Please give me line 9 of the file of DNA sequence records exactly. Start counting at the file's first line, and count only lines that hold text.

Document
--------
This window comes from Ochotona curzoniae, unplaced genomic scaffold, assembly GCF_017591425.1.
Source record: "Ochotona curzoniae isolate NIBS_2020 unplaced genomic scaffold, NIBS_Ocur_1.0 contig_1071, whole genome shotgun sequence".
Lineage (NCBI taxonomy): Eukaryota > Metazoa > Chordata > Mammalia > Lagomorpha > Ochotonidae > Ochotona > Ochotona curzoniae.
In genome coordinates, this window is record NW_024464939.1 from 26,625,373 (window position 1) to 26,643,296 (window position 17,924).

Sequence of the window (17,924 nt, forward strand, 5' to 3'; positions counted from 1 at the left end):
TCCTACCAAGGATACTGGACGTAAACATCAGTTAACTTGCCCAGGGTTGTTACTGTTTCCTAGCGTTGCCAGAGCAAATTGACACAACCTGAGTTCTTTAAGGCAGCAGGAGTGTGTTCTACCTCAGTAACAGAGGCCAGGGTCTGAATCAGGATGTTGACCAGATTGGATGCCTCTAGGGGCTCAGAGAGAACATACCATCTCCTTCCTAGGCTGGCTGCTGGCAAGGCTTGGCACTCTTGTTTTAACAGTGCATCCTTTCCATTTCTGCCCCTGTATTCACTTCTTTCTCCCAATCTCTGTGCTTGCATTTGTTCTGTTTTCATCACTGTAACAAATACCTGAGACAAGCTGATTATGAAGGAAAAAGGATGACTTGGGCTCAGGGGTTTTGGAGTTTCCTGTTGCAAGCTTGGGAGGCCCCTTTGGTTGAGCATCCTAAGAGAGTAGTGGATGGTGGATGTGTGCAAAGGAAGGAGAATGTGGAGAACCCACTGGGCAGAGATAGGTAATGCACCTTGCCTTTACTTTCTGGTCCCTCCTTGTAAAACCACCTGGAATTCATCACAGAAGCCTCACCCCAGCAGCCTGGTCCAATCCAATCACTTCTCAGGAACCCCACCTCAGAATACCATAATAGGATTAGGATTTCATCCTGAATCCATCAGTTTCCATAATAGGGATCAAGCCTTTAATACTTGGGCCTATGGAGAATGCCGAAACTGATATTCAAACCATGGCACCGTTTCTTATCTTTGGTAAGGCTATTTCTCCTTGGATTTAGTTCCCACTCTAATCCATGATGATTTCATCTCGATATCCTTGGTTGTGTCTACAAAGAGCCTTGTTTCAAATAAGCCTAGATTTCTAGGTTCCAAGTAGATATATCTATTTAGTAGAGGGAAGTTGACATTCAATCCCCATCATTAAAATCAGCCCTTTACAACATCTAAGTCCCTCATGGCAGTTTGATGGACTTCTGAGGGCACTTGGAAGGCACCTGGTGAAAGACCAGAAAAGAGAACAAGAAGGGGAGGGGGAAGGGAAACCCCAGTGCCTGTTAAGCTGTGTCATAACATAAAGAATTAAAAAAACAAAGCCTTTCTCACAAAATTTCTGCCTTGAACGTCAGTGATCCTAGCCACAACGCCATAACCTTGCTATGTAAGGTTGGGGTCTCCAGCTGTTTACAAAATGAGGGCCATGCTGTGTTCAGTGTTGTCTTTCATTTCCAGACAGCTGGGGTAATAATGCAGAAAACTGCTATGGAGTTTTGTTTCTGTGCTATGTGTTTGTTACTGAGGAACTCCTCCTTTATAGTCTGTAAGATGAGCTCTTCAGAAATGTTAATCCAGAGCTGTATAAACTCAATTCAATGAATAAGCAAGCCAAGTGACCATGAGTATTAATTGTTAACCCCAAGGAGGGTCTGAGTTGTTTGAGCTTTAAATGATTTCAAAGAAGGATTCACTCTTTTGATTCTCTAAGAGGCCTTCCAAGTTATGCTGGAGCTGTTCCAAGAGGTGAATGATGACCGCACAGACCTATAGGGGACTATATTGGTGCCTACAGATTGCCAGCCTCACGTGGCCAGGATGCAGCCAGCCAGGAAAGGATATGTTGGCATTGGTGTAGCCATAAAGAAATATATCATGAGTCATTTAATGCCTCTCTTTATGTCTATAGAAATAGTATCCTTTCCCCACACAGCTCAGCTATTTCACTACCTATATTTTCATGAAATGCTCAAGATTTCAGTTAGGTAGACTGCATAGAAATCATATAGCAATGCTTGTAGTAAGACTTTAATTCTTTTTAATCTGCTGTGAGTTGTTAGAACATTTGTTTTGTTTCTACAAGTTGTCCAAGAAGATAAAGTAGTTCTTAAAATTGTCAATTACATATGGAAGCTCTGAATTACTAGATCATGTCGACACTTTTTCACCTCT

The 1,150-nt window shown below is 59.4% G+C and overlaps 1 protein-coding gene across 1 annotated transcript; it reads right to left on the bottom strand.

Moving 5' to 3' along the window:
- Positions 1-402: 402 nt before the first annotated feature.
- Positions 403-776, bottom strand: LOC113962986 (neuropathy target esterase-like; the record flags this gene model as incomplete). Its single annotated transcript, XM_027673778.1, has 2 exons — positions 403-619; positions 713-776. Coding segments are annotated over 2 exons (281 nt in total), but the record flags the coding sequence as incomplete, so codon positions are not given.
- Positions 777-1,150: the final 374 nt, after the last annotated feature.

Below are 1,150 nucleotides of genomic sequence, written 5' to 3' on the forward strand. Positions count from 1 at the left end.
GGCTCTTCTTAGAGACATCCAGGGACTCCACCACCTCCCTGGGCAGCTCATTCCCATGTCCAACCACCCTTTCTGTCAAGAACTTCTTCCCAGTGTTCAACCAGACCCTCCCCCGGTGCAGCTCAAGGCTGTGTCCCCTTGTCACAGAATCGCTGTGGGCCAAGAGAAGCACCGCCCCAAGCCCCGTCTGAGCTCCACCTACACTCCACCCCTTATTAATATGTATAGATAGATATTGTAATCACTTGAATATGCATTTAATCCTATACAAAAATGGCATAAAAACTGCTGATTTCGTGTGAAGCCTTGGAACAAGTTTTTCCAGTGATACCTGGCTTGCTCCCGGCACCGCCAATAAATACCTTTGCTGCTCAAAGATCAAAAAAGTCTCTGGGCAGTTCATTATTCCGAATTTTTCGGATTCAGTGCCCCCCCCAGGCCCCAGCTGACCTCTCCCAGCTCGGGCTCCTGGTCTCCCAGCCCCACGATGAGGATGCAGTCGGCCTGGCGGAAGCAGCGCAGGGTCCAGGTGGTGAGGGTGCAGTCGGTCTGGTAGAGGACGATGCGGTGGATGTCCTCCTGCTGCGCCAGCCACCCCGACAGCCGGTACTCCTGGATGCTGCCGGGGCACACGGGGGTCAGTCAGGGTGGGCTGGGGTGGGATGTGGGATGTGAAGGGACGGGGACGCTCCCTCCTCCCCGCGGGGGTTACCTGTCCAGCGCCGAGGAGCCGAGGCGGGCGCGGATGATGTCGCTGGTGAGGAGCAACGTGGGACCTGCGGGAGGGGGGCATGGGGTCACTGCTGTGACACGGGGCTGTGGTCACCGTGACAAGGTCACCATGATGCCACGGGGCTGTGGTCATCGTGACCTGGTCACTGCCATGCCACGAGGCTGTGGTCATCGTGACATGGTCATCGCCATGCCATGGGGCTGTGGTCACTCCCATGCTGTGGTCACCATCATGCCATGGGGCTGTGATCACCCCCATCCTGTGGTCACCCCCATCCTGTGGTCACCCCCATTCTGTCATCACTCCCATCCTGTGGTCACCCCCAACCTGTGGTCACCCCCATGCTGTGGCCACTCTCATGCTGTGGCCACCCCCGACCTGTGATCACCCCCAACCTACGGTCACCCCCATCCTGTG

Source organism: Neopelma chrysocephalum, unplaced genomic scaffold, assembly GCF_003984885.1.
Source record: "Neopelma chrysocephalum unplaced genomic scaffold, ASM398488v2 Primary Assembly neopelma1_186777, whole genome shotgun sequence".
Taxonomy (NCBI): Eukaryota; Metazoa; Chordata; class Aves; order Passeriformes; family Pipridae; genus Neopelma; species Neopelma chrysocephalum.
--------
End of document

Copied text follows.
- Positions 1-402: 402 nt before the first annotated feature.